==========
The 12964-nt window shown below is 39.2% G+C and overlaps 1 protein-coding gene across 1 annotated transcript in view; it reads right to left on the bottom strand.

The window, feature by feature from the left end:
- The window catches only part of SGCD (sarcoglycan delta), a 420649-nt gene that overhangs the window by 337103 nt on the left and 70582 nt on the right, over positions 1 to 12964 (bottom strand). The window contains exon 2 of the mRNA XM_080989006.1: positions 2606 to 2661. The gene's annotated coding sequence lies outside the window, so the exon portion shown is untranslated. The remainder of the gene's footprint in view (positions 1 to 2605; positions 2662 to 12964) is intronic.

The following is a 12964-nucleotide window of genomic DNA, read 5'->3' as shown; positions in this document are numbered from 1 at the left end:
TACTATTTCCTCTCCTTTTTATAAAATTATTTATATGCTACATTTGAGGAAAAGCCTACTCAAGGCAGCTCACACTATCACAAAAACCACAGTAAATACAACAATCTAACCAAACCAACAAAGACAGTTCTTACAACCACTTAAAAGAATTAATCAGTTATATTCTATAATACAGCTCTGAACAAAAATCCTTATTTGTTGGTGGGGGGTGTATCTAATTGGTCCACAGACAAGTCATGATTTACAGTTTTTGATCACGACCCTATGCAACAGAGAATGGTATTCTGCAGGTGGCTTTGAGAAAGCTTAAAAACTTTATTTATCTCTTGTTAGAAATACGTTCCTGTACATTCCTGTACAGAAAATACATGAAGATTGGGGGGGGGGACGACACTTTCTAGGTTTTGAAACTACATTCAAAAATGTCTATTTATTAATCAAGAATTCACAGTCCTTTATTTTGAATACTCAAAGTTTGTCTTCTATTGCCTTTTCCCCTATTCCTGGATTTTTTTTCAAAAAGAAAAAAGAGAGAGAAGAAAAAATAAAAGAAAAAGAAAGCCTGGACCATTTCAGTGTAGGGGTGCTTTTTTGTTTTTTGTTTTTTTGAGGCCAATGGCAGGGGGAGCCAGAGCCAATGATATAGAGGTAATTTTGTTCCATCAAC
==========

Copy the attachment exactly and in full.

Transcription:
The 12964-nt window shown below is 39.2% G+C and overlaps 1 protein-coding gene across 1 annotated transcript in view; it reads right to left on the bottom strand.

The window, feature by feature from the left end:
- The window catches only part of SGCD (sarcoglycan delta), a 420649-nt gene that overhangs the window by 337103 nt on the left and 70582 nt on the right, over positions 1 to 12964 (bottom strand). The window contains exon 2 of the mRNA XM_080989006.1: positions 2606 to 2661. The gene's annotated coding sequence lies outside the window, so the exon portion shown is untranslated. The remainder of the gene's footprint in view (positions 1 to 2605; positions 2662 to 12964) is intronic.

The following is a 12964-nucleotide window of genomic DNA, read 5'->3' as shown; positions in this document are numbered from 1 at the left end:
TACTATTTCCTCTCCTTTTTATAAAATTATTTATATGCTACATTTGAGGAAAAGCCTACTCAAGGCAGCTCACACTATCACAAAAACCACAGTAAATACAACAATCTAACCAAACCAACAAAGACAGTTCTTACAACCACTTAAAAGAATTAATCAGTTATATTCTATAATACAGCTCTGAACAAAAATCCTTATTTGTTGGTGGGGGGTGTATCTAATTGGTCCACAGACAAGTCATGATTTACAGTTTTTGATCACGACCCTATGCAACAGAGAATGGTATTCTGCAGGTGGCTTTGAGAAAGCTTAAAAACTTTATTTATCTCTTGTTAGAAATACGTTCCTGTACATTCCTGTACAGAAAATACATGAAGATTGGGGGGGGGGACGACACTTTCTAGGTTTTGAAACTACATTCAAAAATGTCTATTTATTAATCAAGAATTCACAGTCCTTTATTTTGAATACTCAAAGTTTGTCTTCTATTGCCTTTTCCCCTATTCCTGGATTTTTTTTCAAAAAGAAAAAAGAGAGAGAAGAAAAAATAAAAGAAAAAGAAAGCCTGGACCATTTCAGTGTAGGGGTGCTTTTTTGTTTTTTGTTTTTTTGAGGCCAATGGCAGGGGGAGCCAGAGCCAATGATATAGAGGTAATTTTGTTCCATCAAC